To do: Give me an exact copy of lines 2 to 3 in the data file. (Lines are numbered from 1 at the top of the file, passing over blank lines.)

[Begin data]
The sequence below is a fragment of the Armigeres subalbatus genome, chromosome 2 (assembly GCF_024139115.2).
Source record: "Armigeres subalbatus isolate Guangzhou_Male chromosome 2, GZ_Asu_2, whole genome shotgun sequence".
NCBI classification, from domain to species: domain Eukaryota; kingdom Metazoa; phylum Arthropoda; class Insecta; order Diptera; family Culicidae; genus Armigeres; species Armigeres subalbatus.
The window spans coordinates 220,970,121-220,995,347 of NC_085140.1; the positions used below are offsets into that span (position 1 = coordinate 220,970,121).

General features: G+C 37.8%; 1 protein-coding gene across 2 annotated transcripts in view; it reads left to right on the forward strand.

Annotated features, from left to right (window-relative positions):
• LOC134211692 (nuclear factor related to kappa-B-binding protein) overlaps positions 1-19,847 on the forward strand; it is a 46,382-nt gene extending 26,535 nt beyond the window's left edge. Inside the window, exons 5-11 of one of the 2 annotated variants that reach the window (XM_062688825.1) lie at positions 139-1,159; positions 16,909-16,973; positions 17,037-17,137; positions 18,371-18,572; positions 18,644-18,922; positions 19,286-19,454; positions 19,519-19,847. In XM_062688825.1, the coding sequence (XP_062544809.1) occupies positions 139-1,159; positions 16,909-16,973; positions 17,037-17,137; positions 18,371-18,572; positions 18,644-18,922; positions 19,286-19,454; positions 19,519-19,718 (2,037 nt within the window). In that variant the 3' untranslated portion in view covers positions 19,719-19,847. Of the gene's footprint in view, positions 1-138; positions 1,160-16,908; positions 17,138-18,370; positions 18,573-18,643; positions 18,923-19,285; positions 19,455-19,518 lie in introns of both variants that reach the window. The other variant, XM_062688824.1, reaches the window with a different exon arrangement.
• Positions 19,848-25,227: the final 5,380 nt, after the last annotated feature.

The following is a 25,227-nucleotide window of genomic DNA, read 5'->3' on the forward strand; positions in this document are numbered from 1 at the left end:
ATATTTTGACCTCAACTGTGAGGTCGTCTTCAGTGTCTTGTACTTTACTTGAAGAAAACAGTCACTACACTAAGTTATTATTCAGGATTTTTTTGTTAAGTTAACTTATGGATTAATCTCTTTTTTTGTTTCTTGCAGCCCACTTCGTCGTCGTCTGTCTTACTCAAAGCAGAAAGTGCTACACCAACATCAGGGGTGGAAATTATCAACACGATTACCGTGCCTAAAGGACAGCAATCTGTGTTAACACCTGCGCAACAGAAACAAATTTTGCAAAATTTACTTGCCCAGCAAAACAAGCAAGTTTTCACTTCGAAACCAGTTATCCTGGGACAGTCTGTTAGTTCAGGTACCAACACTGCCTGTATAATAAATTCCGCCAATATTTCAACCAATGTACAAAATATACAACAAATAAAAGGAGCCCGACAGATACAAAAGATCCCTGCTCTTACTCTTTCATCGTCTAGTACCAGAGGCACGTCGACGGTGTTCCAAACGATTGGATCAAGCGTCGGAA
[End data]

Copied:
Source record: "Armigeres subalbatus isolate Guangzhou_Male chromosome 2, GZ_Asu_2, whole genome shotgun sequence".
NCBI classification, from domain to species: domain Eukaryota; kingdom Metazoa; phylum Arthropoda; class Insecta; order Diptera; family Culicidae; genus Armigeres; species Armigeres subalbatus.